Amid the ongoing coronavirus pandemic, inflationary pressures and a shortage of certain goods due to supply chain issues unquestionably have been plaguing much of the U.S. economy.
In fact, Forbes recently reported that some retailers are already claiming that ammo prices have skyrocketed two-fold or even four-fold compared to before the start of the pandemic more than a year and a half ago.
“There comes a point when you say, ‘I’m not going to buy it,’” Jeff Williams, a range instructor at the Westside Pistol & Rifle Range, one of two remaining gun stores in New York City, told the magazine. “Every time you pull the trigger, it’s a buck and a half.”
In Iowa, a state that is known for its many pheasant and deer hunters, the continual ammo shortage is particularly difficult to swallow.
According to Iowa Capital Dispatch, “a check of twelve-gauge shotgun shells online Thursday at Brownells, the firearms and ammunition giant based in Grinnell, found a wide range of prices and many products out of stock. On the first page of twelve listings, half were out of stock. The next two pages were out of twenty-three of the twenty-four products offered. In Ames, Theisen’s was offering fairly typical prices, but had spotty inventory in popular gauges.”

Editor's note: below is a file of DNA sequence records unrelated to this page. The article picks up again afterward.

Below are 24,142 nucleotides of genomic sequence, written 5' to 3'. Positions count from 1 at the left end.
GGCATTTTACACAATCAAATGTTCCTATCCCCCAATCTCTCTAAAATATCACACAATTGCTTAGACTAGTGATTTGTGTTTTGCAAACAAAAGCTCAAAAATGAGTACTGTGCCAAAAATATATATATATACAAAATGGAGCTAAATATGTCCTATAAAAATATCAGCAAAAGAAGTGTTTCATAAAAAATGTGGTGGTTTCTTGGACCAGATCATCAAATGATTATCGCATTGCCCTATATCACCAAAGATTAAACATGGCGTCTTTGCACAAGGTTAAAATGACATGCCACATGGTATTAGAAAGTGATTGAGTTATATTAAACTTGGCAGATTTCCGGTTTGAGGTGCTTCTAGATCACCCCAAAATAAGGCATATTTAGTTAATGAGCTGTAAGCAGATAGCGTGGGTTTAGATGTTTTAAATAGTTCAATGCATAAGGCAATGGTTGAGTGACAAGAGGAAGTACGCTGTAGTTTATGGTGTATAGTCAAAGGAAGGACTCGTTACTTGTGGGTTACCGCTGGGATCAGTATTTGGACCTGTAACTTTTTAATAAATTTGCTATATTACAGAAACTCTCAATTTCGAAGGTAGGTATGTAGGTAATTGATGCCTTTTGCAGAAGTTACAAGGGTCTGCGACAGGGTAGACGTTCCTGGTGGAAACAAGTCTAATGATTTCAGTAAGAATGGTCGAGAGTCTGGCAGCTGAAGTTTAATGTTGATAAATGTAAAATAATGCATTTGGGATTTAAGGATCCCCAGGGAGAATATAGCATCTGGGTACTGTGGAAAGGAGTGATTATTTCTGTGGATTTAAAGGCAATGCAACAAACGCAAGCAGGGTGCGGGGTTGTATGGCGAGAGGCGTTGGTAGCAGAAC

“We are in fact seeing the impact here in Iowa not only for hunting but for recreational shooting as well,” Jamie Cook, hunter education coordinator for the Iowa Department of Natural Resources, told the paper.
“Certain rounds are hard to get, there are limits being put on how many you can purchase and manufacturers just can’t keep up with the demand due to the spike in interest and the fact that factories were shut down during COVID,” he added.
Moreover, manufacturers and retailers are known to be telling individuals who are engaged in shooting sports to place their orders for spring ammo right now.
Pandemic Behavioral Change
Jared Wiklund, a spokesman for Pheasants Forever’s national office in St. Paul, Minnesota, said that more people picked up hunting last year as the pandemic helped drive them to seek safer spaces outdoors.
In fact, according to the National Shooting Sports Foundation, well over eight million people purchased guns for the first time in 2020.
“With more people working at home, they had more time to go hunting,” Wiklund told the news organization.
Kevin King, trap-shooting chairman for the Warren County Izaak Walton League and a competitive shooter himself, noted that the ammo shortage has been made worse by hoarding and panic buying.
“I have seen tremendous shortage of ammunition,” he told Iowa Capital Dispatch. “Several factors have contributed to the shortage, primarily the panic buying and hoarding of ammo and components.”
Ethen Kim Lieser is a Washington state-based Science and Tech Editor who has held posts at Google, The Korea Herald, Lincoln Journal Star, AsianWeek, and Arirang TV. Follow or contact him on LinkedIn.